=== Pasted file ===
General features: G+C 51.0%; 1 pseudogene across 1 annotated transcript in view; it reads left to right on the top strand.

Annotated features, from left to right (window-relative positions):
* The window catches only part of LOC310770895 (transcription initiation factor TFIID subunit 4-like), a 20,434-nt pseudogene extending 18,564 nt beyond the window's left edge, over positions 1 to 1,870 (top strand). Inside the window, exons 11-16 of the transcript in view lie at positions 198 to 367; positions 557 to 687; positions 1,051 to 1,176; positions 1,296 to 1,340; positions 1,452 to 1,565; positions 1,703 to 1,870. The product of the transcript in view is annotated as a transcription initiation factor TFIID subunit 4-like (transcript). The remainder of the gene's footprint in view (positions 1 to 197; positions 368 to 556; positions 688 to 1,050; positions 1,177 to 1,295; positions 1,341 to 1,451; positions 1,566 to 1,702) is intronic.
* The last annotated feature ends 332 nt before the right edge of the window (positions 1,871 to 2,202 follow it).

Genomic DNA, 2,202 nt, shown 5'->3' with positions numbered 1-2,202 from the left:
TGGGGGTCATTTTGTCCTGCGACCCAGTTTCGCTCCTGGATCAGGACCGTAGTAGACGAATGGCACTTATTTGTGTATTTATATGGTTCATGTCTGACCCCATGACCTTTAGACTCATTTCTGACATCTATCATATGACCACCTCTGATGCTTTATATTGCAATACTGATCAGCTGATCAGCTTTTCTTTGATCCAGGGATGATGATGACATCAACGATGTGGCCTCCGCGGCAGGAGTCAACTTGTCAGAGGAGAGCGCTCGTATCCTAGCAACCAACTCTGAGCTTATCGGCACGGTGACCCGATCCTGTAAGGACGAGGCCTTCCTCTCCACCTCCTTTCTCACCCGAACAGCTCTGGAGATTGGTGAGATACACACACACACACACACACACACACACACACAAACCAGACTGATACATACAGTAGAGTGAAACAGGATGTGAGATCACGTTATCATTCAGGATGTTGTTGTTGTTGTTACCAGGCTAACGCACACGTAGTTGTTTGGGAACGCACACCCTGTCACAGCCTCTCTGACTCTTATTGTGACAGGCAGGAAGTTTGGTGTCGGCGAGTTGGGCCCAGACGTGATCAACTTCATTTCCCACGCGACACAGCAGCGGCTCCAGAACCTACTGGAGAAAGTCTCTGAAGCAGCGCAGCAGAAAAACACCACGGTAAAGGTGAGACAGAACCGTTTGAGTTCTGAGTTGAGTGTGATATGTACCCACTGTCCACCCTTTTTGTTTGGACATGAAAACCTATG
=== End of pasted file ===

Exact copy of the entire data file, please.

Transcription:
General features: G+C 51.0%; 1 pseudogene across 1 annotated transcript in view; it reads left to right on the top strand.

Annotated features, from left to right (window-relative positions):
* The window catches only part of LOC310770895 (transcription initiation factor TFIID subunit 4-like), a 20,434-nt pseudogene extending 18,564 nt beyond the window's left edge, over positions 1 to 1,870 (top strand). Inside the window, exons 11-16 of the transcript in view lie at positions 198 to 367; positions 557 to 687; positions 1,051 to 1,176; positions 1,296 to 1,340; positions 1,452 to 1,565; positions 1,703 to 1,870. The product of the transcript in view is annotated as a transcription initiation factor TFIID subunit 4-like (transcript). The remainder of the gene's footprint in view (positions 1 to 197; positions 368 to 556; positions 688 to 1,050; positions 1,177 to 1,295; positions 1,341 to 1,451; positions 1,566 to 1,702) is intronic.
* The last annotated feature ends 332 nt before the right edge of the window (positions 1,871 to 2,202 follow it).

Genomic DNA, 2,202 nt, shown 5'->3' with positions numbered 1-2,202 from the left:
TGGGGGTCATTTTGTCCTGCGACCCAGTTTCGCTCCTGGATCAGGACCGTAGTAGACGAATGGCACTTATTTGTGTATTTATATGGTTCATGTCTGACCCCATGACCTTTAGACTCATTTCTGACATCTATCATATGACCACCTCTGATGCTTTATATTGCAATACTGATCAGCTGATCAGCTTTTCTTTGATCCAGGGATGATGATGACATCAACGATGTGGCCTCCGCGGCAGGAGTCAACTTGTCAGAGGAGAGCGCTCGTATCCTAGCAACCAACTCTGAGCTTATCGGCACGGTGACCCGATCCTGTAAGGACGAGGCCTTCCTCTCCACCTCCTTTCTCACCCGAACAGCTCTGGAGATTGGTGAGATACACACACACACACACACACACACACACACACAAACCAGACTGATACATACAGTAGAGTGAAACAGGATGTGAGATCACGTTATCATTCAGGATGTTGTTGTTGTTGTTACCAGGCTAACGCACACGTAGTTGTTTGGGAACGCACACCCTGTCACAGCCTCTCTGACTCTTATTGTGACAGGCAGGAAGTTTGGTGTCGGCGAGTTGGGCCCAGACGTGATCAACTTCATTTCCCACGCGACACAGCAGCGGCTCCAGAACCTACTGGAGAAAGTCTCTGAAGCAGCGCAGCAGAAAAACACCACGGTAAAGGTGAGACAGAACCGTTTGAGTTCTGAGTTGAGTGTGATATGTACCCACTGTCCACCCTTTTTGTTTGGACATGAAAACCTATG